Members of the Broadalbin-Perth Board of Education heard from representatives from architectural firm CSArch on the district’s building conditions survey during a special meeting on Monday, Nov. 9. Randy Collins and Bryan Manning presented a draft of the survey, which is a key document in the district’s planning for an anticipated 2016 capital project referendum.
New York state requires all school districts to complete a building conditions survey every five years. The survey team conducts a visual inspection of all school buildings and grounds to assess the current conditions of all program spaces (i.e. classrooms, gymnasiums), as well as major building systems and their components, and site amenities. The purpose of the survey is to assess the buildings for evidence of structural failure or deterioration, and to determine or re-examine their useful life, need for repair and maintenance, and need for reconstruction and replacement.
According to Manning, Broadalbin-Perth’s building conditions survey shows approximately $25.7 million in what would be considered high-priority reconstruction and replacement needs. Some of the most urgent needs include replacing the water distribution system at the Perth campus, which is being required by the state Department of Health, as well as addressing parking and traffic flow at the Perth site and replacing the worn-out surfaces of the track and field at the high school.
District leaders are in the process of planning the district’s next capital project, which they anticipate putting before voters in a referendum on the same day as the annual school budget vote, Tuesday, May 17, 2016. Broadalbin-Perth is not obligated to address every need identified in the building conditions survey in the next capital project. However, Collins told the board members that delaying addressing many of the listed priorities would result in more costly solutions in the future.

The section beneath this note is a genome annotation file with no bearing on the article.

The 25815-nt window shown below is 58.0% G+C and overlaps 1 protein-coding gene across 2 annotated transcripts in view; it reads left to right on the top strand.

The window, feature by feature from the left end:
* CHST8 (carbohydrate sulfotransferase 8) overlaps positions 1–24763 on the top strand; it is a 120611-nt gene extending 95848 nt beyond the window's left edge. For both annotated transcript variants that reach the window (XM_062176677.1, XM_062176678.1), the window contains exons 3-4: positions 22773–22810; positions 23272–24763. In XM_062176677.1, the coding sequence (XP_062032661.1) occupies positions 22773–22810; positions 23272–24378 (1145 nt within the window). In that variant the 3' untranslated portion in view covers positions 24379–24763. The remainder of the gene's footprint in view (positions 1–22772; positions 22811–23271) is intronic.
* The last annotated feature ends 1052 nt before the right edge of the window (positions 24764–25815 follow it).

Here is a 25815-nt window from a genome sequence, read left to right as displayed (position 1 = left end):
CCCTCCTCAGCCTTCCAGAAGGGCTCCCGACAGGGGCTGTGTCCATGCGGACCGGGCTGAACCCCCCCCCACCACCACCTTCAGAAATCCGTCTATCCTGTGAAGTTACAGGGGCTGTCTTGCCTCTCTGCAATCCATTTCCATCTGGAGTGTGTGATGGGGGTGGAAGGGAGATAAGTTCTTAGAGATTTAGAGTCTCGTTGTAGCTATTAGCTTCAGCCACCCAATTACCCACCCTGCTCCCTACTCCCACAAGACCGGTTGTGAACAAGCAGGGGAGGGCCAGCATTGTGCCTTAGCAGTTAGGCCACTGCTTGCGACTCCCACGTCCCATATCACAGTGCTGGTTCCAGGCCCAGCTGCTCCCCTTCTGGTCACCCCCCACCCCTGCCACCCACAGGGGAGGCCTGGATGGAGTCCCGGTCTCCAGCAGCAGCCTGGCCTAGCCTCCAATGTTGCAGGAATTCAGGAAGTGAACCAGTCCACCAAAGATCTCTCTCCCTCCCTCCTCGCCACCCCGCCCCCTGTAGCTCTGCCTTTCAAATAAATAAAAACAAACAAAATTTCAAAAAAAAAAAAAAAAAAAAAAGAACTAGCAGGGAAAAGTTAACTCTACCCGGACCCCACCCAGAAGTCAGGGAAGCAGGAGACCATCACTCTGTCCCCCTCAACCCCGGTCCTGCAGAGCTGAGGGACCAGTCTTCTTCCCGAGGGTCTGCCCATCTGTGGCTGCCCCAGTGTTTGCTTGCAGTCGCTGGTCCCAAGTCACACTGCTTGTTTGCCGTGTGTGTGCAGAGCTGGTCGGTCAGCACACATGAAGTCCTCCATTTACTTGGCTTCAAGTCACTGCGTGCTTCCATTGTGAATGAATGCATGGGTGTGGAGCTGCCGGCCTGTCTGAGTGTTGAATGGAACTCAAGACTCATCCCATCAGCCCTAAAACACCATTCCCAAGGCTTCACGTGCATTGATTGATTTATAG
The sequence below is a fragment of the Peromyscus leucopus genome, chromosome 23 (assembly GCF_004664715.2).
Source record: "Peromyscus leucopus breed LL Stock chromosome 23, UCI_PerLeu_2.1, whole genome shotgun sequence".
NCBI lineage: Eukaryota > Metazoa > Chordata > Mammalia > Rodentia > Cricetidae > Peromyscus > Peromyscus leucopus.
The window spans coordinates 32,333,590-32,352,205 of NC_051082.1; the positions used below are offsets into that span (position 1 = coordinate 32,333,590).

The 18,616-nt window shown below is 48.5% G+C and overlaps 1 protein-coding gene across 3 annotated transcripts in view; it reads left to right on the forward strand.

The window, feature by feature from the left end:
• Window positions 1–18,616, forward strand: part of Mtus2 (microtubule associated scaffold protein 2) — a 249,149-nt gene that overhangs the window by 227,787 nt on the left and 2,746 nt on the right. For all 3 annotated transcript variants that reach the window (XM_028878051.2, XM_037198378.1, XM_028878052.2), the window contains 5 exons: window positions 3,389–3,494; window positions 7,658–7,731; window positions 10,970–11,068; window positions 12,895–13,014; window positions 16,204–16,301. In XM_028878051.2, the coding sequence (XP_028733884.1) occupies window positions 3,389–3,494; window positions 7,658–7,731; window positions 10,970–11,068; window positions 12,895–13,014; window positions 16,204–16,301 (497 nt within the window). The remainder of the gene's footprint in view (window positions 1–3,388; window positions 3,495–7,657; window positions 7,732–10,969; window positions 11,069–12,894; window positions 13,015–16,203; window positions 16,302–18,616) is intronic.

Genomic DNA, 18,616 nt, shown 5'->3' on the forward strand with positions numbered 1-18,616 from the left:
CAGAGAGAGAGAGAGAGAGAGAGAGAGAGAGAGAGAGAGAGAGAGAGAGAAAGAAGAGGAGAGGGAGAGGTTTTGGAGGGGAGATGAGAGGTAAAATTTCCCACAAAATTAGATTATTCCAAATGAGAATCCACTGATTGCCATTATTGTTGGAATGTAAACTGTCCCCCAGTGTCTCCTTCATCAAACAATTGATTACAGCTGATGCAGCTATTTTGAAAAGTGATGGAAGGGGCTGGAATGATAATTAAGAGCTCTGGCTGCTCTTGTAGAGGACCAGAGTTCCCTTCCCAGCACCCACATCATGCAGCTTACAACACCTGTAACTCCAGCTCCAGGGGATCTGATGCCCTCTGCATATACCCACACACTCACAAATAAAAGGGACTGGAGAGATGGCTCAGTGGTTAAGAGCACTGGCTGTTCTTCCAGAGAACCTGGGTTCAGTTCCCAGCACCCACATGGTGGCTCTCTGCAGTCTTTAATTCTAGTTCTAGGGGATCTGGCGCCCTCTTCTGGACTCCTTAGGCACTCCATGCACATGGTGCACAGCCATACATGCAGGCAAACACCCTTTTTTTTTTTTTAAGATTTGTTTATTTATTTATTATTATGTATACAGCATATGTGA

Superintendent of Schools Stephen Tomlinson says the district is already working on ways to reduce the local share of the cost of the next capital project as much as possible. One of the ways the district plans to reduce the local share is through the installation of a solar array at the Perth campus. During Monday night’s meeting, the board approved a power purchase agreement with Solar Liberty, which is expected to save the district as much as $3.7 million in energy costs over the life of the agreement. Tomlinson has said that the district will use 100 percent of the savings to offset the local share of the 2016 capital project.
District leaders are in the process of meeting with various faculty and staff groups, as well as representatives from the community, including school groups such as the PTO, Broadalbin-Perth Education Foundation, local youth commissions and community leaders. Broadalbin-Perth plans to host its first public forum on the capital project planning the evening of Monday, Dec. 14 (snow date Dec. 17).